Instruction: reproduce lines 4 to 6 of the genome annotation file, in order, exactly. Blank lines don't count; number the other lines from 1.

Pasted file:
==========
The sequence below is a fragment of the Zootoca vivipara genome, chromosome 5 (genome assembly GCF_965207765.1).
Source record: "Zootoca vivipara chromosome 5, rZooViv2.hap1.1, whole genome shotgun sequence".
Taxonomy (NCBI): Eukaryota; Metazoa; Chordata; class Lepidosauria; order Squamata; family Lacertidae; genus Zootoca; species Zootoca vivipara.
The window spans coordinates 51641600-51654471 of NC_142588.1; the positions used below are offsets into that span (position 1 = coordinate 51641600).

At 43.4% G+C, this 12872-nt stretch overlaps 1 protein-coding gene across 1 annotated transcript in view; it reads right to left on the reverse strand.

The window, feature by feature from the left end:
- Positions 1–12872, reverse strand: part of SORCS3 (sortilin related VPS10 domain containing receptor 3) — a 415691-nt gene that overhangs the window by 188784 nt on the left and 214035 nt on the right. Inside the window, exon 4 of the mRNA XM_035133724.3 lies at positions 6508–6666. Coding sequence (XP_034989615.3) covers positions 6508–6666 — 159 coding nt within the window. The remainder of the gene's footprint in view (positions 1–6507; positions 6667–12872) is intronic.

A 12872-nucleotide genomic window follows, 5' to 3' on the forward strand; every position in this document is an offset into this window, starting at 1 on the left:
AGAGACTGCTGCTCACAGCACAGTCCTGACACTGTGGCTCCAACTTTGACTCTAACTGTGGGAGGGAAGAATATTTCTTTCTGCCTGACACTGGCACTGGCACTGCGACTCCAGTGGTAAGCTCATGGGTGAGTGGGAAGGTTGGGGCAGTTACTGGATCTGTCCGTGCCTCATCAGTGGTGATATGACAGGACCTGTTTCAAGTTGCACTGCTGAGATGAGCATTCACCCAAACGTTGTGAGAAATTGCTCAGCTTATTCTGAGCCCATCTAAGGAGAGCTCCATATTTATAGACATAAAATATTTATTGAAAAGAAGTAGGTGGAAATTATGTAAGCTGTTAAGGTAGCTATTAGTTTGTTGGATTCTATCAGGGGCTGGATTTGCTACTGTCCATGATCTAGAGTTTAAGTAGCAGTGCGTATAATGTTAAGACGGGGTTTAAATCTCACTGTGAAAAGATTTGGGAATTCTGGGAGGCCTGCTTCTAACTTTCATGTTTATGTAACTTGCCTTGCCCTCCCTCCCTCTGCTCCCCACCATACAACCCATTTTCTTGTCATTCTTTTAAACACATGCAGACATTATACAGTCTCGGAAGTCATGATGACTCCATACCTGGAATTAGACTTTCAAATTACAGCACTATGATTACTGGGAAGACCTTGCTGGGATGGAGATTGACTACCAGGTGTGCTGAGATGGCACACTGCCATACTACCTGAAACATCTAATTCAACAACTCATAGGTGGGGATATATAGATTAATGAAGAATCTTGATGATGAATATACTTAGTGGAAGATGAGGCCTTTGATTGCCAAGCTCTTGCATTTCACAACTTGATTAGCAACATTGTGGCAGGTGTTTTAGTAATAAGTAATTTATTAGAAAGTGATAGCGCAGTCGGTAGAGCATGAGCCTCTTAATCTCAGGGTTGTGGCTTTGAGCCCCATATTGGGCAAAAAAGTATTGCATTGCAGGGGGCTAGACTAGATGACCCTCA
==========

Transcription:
The window spans coordinates 51641600-51654471 of NC_142588.1; the positions used below are offsets into that span (position 1 = coordinate 51641600).

At 43.4% G+C, this 12872-nt stretch overlaps 1 protein-coding gene across 1 annotated transcript in view; it reads right to left on the reverse strand.

The window, feature by feature from the left end: